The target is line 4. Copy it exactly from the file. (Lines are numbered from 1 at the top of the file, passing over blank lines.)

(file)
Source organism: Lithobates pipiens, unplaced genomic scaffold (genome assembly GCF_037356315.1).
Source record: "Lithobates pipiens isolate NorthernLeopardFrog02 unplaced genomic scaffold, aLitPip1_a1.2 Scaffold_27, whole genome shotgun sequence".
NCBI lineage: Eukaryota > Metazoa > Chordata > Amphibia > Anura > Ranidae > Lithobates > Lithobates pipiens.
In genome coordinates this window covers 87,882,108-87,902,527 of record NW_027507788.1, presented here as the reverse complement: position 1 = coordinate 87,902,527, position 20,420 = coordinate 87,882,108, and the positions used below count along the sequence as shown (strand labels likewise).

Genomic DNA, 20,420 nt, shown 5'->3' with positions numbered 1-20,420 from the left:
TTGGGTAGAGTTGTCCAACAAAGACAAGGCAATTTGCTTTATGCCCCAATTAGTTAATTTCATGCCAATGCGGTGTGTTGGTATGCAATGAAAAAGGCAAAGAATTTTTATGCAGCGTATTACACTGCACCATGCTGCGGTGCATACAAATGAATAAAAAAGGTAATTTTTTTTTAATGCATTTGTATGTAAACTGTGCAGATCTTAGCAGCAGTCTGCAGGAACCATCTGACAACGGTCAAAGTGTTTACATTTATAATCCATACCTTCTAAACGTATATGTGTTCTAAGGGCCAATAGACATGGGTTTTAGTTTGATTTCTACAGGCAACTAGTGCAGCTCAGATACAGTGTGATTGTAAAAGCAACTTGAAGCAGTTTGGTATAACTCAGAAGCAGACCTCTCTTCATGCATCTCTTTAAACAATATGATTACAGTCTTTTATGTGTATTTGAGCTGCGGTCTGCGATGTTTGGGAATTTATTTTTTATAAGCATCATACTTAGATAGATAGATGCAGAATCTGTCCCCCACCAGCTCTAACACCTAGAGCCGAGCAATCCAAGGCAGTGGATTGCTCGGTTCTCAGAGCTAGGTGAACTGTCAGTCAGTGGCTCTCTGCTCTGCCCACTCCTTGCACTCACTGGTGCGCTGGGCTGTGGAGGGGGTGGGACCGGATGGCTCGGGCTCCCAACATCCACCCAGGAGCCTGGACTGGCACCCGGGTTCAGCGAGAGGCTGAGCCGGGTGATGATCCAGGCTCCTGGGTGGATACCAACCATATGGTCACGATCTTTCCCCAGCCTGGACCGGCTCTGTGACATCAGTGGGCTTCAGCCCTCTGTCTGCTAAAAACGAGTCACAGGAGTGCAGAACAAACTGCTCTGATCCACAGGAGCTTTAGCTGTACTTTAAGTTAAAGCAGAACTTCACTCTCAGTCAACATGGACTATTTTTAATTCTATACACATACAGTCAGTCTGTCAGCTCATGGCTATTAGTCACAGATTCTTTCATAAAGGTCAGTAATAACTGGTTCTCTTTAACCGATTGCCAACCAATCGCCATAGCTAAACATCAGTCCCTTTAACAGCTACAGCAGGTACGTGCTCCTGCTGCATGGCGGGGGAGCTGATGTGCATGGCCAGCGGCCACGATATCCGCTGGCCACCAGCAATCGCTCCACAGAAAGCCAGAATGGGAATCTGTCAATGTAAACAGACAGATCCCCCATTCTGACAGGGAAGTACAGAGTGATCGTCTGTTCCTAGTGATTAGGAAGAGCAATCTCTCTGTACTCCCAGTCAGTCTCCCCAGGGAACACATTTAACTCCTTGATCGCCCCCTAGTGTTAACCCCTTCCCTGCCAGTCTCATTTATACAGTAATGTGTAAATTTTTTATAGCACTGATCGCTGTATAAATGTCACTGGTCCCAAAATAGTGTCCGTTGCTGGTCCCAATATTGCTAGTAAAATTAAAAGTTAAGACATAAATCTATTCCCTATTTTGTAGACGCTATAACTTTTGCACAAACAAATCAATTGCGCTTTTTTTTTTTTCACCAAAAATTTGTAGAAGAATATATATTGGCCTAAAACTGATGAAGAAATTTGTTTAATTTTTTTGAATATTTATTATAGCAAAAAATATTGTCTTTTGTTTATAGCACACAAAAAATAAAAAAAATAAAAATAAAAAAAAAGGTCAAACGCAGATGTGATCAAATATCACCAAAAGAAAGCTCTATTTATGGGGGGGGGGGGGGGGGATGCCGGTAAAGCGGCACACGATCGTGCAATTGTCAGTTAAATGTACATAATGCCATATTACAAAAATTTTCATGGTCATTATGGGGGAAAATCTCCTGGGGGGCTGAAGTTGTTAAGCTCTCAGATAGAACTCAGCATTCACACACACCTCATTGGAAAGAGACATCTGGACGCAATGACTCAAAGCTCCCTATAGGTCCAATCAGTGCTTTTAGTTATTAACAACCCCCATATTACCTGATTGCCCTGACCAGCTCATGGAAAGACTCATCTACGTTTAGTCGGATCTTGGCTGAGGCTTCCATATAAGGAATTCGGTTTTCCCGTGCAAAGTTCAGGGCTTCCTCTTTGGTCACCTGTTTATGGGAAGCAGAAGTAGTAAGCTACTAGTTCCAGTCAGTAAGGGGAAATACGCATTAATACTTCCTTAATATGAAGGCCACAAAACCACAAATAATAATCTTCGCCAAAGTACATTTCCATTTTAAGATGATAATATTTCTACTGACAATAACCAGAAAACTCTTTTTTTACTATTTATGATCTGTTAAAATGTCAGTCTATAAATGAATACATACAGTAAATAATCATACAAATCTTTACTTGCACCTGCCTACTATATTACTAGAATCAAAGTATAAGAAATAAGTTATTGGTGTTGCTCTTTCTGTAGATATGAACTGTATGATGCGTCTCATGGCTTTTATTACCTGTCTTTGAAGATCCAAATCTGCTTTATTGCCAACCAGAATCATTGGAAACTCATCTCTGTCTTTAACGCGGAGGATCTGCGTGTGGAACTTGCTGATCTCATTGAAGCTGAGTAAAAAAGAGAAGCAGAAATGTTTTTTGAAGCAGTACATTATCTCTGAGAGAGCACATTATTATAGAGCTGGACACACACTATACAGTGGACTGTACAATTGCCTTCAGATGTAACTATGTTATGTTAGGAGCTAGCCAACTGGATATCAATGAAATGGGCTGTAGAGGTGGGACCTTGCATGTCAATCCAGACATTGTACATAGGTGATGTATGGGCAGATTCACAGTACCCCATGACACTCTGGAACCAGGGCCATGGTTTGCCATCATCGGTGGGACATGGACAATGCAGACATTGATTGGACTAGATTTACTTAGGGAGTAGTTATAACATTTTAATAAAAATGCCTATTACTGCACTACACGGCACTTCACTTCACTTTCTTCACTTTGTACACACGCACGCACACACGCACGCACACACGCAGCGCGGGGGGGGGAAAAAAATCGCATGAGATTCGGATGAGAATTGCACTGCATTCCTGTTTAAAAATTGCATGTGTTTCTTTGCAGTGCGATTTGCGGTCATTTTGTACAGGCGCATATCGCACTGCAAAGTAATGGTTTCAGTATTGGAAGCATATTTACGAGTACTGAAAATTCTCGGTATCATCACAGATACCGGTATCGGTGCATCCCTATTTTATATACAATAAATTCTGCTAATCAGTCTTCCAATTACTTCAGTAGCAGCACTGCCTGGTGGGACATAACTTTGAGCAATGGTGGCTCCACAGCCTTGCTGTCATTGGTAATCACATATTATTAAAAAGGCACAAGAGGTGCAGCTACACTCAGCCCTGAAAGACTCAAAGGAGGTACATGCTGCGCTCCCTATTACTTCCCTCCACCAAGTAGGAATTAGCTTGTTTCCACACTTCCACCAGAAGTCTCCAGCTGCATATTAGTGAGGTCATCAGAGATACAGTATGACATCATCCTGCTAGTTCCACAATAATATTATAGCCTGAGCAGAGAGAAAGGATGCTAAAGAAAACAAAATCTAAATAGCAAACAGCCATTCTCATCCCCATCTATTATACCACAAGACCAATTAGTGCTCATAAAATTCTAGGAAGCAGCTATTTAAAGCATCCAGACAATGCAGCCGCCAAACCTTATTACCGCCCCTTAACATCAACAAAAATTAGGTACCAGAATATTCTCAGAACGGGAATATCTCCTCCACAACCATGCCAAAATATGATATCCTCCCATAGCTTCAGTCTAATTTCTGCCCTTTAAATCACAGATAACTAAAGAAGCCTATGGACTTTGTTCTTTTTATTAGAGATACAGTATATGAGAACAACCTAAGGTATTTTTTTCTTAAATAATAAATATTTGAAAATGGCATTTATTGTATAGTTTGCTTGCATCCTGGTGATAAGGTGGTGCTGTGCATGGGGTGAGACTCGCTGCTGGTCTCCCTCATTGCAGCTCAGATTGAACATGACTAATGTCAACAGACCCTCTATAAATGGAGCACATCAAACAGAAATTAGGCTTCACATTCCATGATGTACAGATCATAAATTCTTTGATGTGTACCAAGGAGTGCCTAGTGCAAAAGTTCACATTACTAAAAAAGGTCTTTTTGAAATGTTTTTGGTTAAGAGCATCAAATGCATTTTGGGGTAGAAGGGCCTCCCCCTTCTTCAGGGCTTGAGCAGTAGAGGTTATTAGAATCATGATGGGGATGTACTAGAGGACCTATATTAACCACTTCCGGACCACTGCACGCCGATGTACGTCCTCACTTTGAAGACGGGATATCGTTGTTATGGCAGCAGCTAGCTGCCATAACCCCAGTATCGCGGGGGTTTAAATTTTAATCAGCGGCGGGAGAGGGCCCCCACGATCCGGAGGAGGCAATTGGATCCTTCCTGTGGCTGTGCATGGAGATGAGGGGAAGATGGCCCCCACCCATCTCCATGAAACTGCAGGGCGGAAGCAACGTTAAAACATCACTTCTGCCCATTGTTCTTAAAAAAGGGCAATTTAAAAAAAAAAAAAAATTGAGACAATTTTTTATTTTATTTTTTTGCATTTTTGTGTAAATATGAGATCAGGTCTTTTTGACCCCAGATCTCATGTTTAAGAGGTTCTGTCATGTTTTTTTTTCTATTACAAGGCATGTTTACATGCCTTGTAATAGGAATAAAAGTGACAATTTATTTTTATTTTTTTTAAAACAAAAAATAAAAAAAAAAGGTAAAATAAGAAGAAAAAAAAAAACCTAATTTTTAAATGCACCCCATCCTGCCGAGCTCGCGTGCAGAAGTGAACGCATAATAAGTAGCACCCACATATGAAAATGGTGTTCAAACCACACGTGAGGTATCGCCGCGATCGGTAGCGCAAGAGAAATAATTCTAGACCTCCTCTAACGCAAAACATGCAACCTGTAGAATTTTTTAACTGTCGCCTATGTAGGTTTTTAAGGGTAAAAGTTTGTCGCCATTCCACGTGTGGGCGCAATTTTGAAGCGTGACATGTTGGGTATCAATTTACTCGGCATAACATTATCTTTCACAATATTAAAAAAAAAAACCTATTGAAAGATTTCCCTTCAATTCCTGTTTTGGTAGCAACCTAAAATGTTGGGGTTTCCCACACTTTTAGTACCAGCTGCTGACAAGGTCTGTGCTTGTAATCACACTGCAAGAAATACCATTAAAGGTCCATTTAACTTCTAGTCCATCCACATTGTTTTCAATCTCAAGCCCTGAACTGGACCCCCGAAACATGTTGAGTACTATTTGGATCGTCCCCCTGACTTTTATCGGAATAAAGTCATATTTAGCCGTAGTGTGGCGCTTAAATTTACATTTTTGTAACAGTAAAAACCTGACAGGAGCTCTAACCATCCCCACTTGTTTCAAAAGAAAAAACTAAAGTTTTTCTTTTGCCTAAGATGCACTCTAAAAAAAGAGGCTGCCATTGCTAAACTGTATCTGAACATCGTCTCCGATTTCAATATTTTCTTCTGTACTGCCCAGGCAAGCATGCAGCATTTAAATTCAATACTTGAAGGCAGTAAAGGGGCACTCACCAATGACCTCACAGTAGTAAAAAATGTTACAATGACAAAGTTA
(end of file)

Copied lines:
In genome coordinates this window covers 87,882,108-87,902,527 of record NW_027507788.1, presented here as the reverse complement: position 1 = coordinate 87,902,527, position 20,420 = coordinate 87,882,108, and the positions used below count along the sequence as shown (strand labels likewise).